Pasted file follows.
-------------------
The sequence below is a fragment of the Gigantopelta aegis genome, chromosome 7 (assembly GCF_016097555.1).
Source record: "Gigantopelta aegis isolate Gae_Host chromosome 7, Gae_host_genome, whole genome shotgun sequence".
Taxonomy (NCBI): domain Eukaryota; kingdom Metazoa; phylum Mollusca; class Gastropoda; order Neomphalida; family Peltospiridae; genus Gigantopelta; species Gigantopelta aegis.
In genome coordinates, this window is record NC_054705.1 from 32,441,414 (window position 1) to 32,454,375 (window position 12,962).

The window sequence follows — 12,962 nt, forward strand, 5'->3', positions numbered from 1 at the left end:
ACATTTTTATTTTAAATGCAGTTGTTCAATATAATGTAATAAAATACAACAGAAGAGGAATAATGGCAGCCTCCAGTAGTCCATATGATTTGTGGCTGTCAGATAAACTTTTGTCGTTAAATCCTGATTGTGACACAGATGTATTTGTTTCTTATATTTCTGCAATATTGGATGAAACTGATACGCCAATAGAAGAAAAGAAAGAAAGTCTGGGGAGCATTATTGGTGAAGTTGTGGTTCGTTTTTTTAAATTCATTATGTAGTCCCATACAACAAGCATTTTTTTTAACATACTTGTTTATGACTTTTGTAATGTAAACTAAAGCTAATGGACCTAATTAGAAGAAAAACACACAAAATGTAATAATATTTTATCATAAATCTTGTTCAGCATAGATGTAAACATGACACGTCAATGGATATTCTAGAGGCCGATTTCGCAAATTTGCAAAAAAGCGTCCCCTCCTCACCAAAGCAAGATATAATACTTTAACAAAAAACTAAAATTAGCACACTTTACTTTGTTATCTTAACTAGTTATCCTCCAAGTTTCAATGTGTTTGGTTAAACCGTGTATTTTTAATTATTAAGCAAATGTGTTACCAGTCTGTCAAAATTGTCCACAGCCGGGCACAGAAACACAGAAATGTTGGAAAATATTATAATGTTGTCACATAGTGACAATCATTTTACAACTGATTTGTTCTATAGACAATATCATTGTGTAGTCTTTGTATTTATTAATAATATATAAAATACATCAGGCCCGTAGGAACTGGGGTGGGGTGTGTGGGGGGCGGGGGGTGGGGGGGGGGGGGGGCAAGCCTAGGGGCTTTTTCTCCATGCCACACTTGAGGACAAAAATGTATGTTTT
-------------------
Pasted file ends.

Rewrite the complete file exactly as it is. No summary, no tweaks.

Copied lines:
The sequence below is a fragment of the Gigantopelta aegis genome, chromosome 7 (assembly GCF_016097555.1).
Source record: "Gigantopelta aegis isolate Gae_Host chromosome 7, Gae_host_genome, whole genome shotgun sequence".
Taxonomy (NCBI): domain Eukaryota; kingdom Metazoa; phylum Mollusca; class Gastropoda; order Neomphalida; family Peltospiridae; genus Gigantopelta; species Gigantopelta aegis.
In genome coordinates, this window is record NC_054705.1 from 32,441,414 (window position 1) to 32,454,375 (window position 12,962).

The window sequence follows — 12,962 nt, forward strand, 5'->3', positions numbered from 1 at the left end:
ACATTTTTATTTTAAATGCAGTTGTTCAATATAATGTAATAAAATACAACAGAAGAGGAATAATGGCAGCCTCCAGTAGTCCATATGATTTGTGGCTGTCAGATAAACTTTTGTCGTTAAATCCTGATTGTGACACAGATGTATTTGTTTCTTATATTTCTGCAATATTGGATGAAACTGATACGCCAATAGAAGAAAAGAAAGAAAGTCTGGGGAGCATTATTGGTGAAGTTGTGGTTCGTTTTTTTAAATTCATTATGTAGTCCCATACAACAAGCATTTTTTTTAACATACTTGTTTATGACTTTTGTAATGTAAACTAAAGCTAATGGACCTAATTAGAAGAAAAACACACAAAATGTAATAATATTTTATCATAAATCTTGTTCAGCATAGATGTAAACATGACACGTCAATGGATATTCTAGAGGCCGATTTCGCAAATTTGCAAAAAAGCGTCCCCTCCTCACCAAAGCAAGATATAATACTTTAACAAAAAACTAAAATTAGCACACTTTACTTTGTTATCTTAACTAGTTATCCTCCAAGTTTCAATGTGTTTGGTTAAACCGTGTATTTTTAATTATTAAGCAAATGTGTTACCAGTCTGTCAAAATTGTCCACAGCCGGGCACAGAAACACAGAAATGTTGGAAAATATTATAATGTTGTCACATAGTGACAATCATTTTACAACTGATTTGTTCTATAGACAATATCATTGTGTAGTCTTTGTATTTATTAATAATATATAAAATACATCAGGCCCGTAGGAACTGGGGTGGGGTGTGTGGGGGGCGGGGGGTGGGGGGGGGGGGGGGCAAGCCTAGGGGCTTTTTCTCCATGCCACACTTGAGGACAAAAATGTATGTTTT